I read an article today in the DAV (Disabled American Veterans) magazine about “Life’s Parachutes”, a story about Charles Plumb, a Naval Fighter Pilot shot down over Vietnam and was subsequently a POW for six years. Plumb was back in the US dining with his wife at a restaurant when a man walked up to him and said, “You’re Plumb. You flew jet fighters in Vietnam from the aircraft carrier Kitty Hawk. You were shot down.” The man who approached Plumb said he packed Plumb’s parachute. You can imagine Plumb’s gratitude.
This story made me think of how we often take our vehicle stock techs and maintenance staff for granted. They’re packing our parachutes every day so we can go out on our missions to provide EMS to the communities we serve. Their ability to do their jobs correctly and completely ensure we aren’t doing a disservice to our communities or putting us at liability for abandonment or failure to provide adequate care to our patients.
I had a significant problem with some supply techs at a previous employer, and was burned a few times, having LSB’s with incomplete straps (when it was still acceptable to use them for all manner of trauma patients), missing a pedi BVM from the cabinet on a traumatic arrest peds (I had my second in the peds bag, but that cost me time to ventilation), etc. I worked with the logistics manager for several months to refine the restock process, implementing a QA process and shrink-wrapped bins through a supply-line, and one of the goals was to ensure every unit in the fleet of 43 ambulances was identically configured for consistency. I got a lot of flack from management for leaving the HQ over an hour late every shift for several months (no overtime was allowed so I couldn’t come in early to complete my checks) as I checked every single piece of equipment and inventoried the entire unit, but there were failures and missing items every day. I made a deal that if my unit was perfect every day for two weeks, I would leave on time and perform my checks in the field on my downtime, but not until then as it was my license on the line. No one would come back to a logistics manager or supply tech and tell them they couldn’t practice supplying anymore, but I could be held liable by the state for failures or missing equipment, and I wouldn’t live with causing harm or not being able to help my patient due to a problem. I still opened every single shrink-wrapped bin (much to the chagrin of supply and management) for another two weeks until I was comfortable with results of the new process, but eventually, I didn’t even need to do that anymore. The deal worked and I never had another supply problem at that agency. It took time to trust, but eventually, I trusted my parachute to open every time without fail and it did. I don’t work for the agency anymore, but I still keep in contact with a few of the supply techs and supervisors. They aren’t nameless, faceless, automatons. Many of them would later move on to becoming field providers there or at another agency. I never made friends with the fleet people, but I didn’t cause them any trouble and when I had an issue, they took it seriously and fixed it the best they could, and I’d like to believe it was due to some mutual respect.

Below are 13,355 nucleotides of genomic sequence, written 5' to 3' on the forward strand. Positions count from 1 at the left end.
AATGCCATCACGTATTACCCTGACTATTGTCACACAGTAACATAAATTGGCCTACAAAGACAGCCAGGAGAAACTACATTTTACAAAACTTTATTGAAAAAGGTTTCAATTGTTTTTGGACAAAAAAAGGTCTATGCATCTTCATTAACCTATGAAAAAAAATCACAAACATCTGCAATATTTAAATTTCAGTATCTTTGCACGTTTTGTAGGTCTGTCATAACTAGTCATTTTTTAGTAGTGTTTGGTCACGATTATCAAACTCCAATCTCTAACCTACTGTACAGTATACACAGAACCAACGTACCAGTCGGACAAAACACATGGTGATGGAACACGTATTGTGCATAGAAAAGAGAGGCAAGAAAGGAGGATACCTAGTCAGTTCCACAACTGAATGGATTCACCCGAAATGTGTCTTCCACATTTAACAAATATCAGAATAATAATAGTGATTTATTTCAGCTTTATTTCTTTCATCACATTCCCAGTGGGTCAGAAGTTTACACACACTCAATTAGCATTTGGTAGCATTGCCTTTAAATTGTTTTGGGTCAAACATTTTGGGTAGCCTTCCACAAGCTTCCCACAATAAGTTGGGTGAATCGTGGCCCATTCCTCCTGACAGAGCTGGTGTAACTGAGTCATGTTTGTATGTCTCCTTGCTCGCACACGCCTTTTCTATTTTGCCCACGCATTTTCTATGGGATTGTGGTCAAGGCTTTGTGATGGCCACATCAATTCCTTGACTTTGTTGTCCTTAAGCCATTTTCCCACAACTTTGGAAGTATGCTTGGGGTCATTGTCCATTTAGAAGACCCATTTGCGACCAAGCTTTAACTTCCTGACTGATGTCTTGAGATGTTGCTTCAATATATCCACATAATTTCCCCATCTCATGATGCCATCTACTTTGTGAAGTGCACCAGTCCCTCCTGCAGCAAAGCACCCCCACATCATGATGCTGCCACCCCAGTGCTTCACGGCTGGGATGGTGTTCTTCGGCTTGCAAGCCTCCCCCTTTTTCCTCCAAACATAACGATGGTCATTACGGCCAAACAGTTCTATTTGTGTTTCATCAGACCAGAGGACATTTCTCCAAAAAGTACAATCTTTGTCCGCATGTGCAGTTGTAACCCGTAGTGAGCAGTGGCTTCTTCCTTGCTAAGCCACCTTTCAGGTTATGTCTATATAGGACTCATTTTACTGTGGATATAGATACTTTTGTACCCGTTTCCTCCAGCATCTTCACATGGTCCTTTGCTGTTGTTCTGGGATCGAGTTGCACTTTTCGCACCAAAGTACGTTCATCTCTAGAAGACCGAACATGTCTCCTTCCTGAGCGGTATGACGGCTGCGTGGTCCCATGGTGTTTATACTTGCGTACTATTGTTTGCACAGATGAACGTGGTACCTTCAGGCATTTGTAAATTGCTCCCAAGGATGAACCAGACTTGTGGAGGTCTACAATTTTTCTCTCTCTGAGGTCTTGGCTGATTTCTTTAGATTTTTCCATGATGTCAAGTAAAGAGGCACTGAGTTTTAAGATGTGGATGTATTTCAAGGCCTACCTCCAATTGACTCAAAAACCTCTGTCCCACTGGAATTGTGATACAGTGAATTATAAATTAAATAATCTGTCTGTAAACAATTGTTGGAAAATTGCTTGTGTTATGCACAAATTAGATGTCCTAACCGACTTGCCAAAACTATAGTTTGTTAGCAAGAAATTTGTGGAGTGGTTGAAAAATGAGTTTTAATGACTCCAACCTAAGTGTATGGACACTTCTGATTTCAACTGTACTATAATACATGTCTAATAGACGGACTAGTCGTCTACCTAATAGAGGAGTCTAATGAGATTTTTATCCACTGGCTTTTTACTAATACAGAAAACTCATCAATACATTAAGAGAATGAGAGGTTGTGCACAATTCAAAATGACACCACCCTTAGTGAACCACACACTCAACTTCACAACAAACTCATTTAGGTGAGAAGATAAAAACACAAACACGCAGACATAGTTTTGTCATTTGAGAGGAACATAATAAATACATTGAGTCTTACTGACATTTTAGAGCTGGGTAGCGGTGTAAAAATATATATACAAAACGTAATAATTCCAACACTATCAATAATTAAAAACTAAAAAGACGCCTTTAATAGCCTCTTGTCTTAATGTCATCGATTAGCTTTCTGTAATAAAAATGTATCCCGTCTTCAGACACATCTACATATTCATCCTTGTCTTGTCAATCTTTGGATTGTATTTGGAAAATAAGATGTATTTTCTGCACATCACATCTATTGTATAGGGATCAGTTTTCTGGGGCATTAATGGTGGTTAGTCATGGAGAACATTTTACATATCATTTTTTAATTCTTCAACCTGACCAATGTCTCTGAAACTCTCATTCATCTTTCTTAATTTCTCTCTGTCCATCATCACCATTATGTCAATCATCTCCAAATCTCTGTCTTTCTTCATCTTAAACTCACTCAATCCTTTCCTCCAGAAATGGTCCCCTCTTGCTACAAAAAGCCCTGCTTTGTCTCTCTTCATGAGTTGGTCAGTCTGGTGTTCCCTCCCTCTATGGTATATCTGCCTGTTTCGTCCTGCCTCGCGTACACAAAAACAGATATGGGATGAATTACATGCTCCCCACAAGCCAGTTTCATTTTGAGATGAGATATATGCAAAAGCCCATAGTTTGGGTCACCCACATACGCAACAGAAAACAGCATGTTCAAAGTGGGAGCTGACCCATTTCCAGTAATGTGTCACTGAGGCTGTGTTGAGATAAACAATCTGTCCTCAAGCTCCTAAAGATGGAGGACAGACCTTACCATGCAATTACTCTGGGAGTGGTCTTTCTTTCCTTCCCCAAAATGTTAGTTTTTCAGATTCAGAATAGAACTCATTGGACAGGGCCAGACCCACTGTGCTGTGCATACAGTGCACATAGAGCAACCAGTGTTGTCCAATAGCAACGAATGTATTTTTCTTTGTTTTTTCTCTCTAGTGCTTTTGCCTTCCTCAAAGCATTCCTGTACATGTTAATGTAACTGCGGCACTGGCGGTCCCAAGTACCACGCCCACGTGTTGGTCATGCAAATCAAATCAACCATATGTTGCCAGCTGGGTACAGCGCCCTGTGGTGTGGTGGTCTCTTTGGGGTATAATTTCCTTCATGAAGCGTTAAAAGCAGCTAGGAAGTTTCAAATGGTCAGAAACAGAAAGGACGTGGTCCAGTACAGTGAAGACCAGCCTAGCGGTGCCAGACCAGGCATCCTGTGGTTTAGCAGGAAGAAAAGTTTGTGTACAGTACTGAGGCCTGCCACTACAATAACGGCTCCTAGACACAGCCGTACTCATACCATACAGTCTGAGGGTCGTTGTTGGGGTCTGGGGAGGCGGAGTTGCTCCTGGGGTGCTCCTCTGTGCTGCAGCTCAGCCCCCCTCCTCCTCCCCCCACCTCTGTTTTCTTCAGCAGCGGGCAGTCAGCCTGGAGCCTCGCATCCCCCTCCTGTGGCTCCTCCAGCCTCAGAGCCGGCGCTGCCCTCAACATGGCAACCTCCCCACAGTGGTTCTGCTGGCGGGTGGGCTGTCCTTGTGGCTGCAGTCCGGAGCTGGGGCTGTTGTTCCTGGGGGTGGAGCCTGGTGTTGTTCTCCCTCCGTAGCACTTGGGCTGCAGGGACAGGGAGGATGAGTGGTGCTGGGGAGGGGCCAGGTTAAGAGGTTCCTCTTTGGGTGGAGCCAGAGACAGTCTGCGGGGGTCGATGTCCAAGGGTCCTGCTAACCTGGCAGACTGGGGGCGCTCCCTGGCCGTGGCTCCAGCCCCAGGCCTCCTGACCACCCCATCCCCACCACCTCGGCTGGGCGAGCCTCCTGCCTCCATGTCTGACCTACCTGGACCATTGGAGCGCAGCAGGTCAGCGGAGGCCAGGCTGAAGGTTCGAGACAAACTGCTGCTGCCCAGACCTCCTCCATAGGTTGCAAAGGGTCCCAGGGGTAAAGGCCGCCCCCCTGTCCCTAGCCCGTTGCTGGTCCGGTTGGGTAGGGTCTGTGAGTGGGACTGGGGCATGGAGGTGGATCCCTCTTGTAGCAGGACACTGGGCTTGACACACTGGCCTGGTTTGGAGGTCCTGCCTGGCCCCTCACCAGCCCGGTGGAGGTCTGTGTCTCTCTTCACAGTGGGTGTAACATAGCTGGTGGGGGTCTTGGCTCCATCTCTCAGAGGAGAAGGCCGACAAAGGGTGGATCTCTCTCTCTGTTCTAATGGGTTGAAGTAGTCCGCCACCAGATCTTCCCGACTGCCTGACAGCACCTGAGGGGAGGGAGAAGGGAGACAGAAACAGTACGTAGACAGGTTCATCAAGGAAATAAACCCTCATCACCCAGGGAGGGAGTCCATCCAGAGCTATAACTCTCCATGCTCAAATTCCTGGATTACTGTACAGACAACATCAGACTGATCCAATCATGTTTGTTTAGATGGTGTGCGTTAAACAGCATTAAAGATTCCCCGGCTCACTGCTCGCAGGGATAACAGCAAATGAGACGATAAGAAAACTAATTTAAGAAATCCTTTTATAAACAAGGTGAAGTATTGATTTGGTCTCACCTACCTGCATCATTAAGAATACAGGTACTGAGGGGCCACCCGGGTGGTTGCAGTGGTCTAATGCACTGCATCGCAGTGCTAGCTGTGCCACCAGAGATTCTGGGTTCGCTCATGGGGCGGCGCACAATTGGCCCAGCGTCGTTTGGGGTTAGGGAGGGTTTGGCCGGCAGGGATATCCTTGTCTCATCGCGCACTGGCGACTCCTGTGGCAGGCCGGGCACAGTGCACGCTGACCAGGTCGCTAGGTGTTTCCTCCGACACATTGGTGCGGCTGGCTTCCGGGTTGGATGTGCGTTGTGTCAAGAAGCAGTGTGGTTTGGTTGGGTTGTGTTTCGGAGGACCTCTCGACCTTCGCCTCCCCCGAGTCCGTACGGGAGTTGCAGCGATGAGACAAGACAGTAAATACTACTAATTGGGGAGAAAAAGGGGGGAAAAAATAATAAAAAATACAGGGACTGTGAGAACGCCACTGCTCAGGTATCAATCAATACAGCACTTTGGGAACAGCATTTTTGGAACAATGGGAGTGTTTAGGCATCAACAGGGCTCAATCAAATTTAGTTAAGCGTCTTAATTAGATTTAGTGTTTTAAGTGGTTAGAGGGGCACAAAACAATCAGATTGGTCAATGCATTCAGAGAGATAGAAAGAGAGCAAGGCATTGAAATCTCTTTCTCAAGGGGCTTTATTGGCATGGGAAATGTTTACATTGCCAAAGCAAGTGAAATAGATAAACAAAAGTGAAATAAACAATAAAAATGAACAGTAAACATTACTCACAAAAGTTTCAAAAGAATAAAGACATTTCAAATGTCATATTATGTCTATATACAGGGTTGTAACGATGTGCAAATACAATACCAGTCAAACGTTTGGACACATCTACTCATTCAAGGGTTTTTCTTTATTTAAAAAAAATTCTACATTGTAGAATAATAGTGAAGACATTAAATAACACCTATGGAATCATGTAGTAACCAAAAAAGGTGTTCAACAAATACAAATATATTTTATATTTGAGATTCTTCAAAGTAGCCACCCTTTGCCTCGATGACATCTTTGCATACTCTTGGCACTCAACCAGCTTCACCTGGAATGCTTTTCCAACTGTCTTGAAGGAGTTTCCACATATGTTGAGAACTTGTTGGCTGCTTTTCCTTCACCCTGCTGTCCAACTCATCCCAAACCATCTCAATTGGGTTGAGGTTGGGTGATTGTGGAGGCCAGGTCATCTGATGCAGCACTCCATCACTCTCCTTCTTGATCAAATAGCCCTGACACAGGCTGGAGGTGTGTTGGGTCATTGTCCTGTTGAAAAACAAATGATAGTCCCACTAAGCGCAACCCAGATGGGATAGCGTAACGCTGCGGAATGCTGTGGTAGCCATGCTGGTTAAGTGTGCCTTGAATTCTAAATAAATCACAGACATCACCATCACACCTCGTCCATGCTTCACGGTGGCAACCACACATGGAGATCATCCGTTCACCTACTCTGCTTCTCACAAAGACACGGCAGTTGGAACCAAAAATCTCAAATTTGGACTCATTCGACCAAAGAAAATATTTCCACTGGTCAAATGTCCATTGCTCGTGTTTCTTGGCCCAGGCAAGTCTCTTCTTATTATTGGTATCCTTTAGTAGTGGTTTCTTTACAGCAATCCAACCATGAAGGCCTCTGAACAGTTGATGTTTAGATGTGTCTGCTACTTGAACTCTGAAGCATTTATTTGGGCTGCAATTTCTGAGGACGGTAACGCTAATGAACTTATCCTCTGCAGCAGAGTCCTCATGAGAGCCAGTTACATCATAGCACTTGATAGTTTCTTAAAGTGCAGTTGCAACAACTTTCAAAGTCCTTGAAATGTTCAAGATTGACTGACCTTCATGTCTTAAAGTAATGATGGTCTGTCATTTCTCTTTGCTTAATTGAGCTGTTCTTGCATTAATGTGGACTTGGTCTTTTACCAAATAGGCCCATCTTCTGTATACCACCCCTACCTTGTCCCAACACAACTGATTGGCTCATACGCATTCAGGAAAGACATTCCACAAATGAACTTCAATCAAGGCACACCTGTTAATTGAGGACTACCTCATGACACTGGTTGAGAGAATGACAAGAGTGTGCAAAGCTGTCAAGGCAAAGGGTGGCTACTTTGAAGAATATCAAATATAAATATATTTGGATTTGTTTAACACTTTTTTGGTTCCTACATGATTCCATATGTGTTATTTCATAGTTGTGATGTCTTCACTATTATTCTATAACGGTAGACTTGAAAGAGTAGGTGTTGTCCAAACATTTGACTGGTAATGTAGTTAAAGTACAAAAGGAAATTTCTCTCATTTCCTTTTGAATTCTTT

Plumb delivers speeches and presentations now and one of his questions to his audience is, “Who’s packing your parachute?”
Read the DAV Magazine article on page 27 of the pdf magazine here: https://www.dav.org/wp-content/uploads/magazine_201402.pdf